Books of the year 2013: Sport
The memoir is the staple diet in sports publishing, and this has been a particularly full-on year for them. The more honest the better, of course, and there's none more so than Mike Tyson's Undisputed Truth: My Autobiography (Harpersport, £20). It's full of staggering stories: fighting high on coke and dope – which didn't stop him winning a fight in 38 seconds; wearing what he calls a "whizzer", or fake penis filled with clean urine, to foil the drug-testers; badly beating up fans who asked for autographs… Tyson is in full-on confessional mode and I can't recall a more self-excoriating autobiography, but it makes for grimly compelling reading.
As ruthlessly honest is I Am Zlatan Ibrahimovic (Penguin, £8.99, with David Lagercrantz). Telling the Swede's story of his journey from a Malmo ghetto to his current status as one of the best three footballers in the world, it's been compared to Philip Roth's Portnoy's Complaint, and it's a gripping tale from a man who could start a fight in an empty dressing room, who cheerfully admits he plays better when he's angry and likes to store up grudges for years until he can get his revenge. As the saying goes, he takes no prisoners, and his book is all the better for it.
The most eagerly awaited British sporting memoir this year has been Alex Ferguson's second stab at the genre, which covers the last phase of his career as manager of Manchester United. As a United fan I loved My Autobiography (Hodder & Stoughton, £25), for all the factual errors that have been pointed out. It does feel at times like an exercise in score-settling – which is entertaining in itself.
There's no getting even in Harry Redknapp's Always Managing: My Autobiography (Ebury Press, £20); as countless press conferences have demonstrated over the years, he's as ready as ever with the nice line and funny story. There are no satisfactory explanations of the fallings-out with which his career has been dotted, but it's a diverting romp through a colourful and eventful life.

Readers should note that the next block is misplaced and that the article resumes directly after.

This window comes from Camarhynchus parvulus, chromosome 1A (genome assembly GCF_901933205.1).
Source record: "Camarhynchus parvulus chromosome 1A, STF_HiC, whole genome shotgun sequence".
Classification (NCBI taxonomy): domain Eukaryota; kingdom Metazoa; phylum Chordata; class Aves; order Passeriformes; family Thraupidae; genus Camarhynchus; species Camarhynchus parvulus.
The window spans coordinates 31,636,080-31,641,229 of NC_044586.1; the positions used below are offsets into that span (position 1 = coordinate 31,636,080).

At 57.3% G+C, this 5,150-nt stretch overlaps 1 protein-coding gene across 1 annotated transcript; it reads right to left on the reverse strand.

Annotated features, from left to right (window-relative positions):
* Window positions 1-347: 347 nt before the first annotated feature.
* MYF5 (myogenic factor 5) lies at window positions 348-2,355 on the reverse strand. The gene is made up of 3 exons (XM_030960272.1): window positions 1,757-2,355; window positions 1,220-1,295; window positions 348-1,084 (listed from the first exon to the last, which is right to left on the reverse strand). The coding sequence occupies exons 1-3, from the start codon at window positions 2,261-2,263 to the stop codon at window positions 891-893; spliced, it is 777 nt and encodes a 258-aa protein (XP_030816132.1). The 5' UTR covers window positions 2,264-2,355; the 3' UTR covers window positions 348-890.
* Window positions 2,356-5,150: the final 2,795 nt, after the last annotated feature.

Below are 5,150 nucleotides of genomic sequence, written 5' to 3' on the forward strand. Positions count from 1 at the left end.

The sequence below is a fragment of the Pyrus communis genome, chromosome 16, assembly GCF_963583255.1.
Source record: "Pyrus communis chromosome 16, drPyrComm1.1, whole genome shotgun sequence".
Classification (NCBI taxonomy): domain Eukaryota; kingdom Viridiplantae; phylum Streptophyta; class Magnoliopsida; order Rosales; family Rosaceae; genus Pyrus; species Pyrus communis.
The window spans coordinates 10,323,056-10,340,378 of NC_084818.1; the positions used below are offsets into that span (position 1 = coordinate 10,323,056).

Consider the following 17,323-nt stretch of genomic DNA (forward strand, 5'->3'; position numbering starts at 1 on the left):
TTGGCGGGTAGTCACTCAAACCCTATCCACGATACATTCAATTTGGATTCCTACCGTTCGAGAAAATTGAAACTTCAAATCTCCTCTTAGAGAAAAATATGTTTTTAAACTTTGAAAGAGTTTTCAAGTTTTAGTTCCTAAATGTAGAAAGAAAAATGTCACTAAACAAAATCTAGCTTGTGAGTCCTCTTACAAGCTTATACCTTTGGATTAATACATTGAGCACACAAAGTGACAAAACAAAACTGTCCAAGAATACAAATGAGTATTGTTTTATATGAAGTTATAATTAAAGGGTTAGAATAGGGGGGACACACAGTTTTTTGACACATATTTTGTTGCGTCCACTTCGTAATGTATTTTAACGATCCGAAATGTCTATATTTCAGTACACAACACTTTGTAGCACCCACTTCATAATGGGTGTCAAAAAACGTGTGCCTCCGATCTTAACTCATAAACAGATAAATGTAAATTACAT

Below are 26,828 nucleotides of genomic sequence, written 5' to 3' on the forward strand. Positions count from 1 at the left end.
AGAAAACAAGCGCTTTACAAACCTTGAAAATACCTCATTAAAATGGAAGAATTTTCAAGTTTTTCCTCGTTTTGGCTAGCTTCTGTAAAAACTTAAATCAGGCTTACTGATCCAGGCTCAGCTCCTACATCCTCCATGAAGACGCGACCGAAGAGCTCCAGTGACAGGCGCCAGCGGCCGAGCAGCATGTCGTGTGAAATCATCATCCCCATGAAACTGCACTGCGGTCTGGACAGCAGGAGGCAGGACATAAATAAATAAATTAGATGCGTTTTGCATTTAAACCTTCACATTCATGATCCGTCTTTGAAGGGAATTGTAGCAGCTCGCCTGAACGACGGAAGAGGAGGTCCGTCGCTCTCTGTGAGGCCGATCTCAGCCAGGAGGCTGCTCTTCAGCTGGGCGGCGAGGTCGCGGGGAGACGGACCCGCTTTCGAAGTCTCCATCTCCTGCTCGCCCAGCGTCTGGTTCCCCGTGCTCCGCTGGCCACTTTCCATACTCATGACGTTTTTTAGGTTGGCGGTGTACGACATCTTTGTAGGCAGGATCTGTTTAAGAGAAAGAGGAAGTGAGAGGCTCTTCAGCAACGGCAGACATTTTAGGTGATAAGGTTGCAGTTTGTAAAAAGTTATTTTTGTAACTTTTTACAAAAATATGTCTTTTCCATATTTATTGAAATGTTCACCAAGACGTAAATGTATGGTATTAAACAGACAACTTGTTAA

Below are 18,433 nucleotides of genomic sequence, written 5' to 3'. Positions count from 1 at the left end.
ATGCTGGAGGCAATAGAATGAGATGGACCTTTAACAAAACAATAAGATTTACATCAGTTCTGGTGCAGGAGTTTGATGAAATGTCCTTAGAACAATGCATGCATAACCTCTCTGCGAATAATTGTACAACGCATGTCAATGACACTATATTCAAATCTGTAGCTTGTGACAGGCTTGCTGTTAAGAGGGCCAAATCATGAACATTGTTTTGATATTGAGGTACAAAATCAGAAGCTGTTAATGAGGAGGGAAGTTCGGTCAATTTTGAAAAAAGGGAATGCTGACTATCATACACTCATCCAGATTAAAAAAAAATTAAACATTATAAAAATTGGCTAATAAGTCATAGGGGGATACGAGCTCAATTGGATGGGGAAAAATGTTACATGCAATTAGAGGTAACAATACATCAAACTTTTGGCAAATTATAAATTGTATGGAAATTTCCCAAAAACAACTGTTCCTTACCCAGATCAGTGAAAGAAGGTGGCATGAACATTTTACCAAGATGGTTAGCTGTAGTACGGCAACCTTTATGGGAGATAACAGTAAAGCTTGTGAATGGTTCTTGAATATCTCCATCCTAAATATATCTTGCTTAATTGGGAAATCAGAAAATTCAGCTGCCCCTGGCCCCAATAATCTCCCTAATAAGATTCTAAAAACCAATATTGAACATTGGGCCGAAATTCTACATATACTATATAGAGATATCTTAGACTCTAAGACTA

For all their professional achievements, neither Ferguson's nor Redknapp's life story can compare with Mo Farah's. Twin Ambitions: My Autobiography (Hodder & Stoughton, £20) recounts his journey from Somalia – where he was separated from his twin brother and left the country at the age of eight – to London, and double gold at the Olympic Stadium. He's clearly a lovely bloke but he's not afraid of a fight, sometimes with his fists, and his increasing determination to take control of his career makes this book a terrific read.
Away from autobiography, perhaps the most fascinating book of the year is David Epstein's The Sports Gene: What Makes the Perfect Athlete (Yellow Jersey, £16.99). The conclusion isn't very surprising: how athletes perform is down to nature and nurture – but that's a huge oversimplification, and the journey to that conclusion is absorbing and full of fascinating detail. And unlike some books of this ilk, you don't need a science degree to grasp the arguments.
Jamie Reid's Doped: The Real Life Story of the 1960s Racehorse Doping Gang (Racing Post, £20) superbly evokes a lost world of seedy glamour, when spivs, racketeers and glamour pusses rubbed shoulders with aristocratic high-rollers. It would make a fantastic film. Also ripe for the big screen – it's already been optioned by Harvey Weinstein, presumably with an eye to making the new Chariots of Fire – is Daniel James Brown's wonderful The Boys in the Boat: An Epic True-Life Journey to the Heart of Hitler's Berlin (Macmillan, £20), which follows the US rowing eight to the 1936 Olympics. Brown focuses on Joe Rantz, abandoned as a boy by his family in the backwoods of Washington state, who fought his way through the Depression to sporting glory.
In Spain, footballing glory has always been politically charged with Barcelona flying the Catalonian, anti-Franco flag, Real Madrid the loyalist standard. Sid Lowe's Fear and Loathing in La Liga (Yellow Jersey, £18.99) is effectively a history of modern Spain told through one of world football's most intense rivalries. It conjures up the complex passions of a country whose national team has become not only the best in the world at present, but, some say, the best ever.
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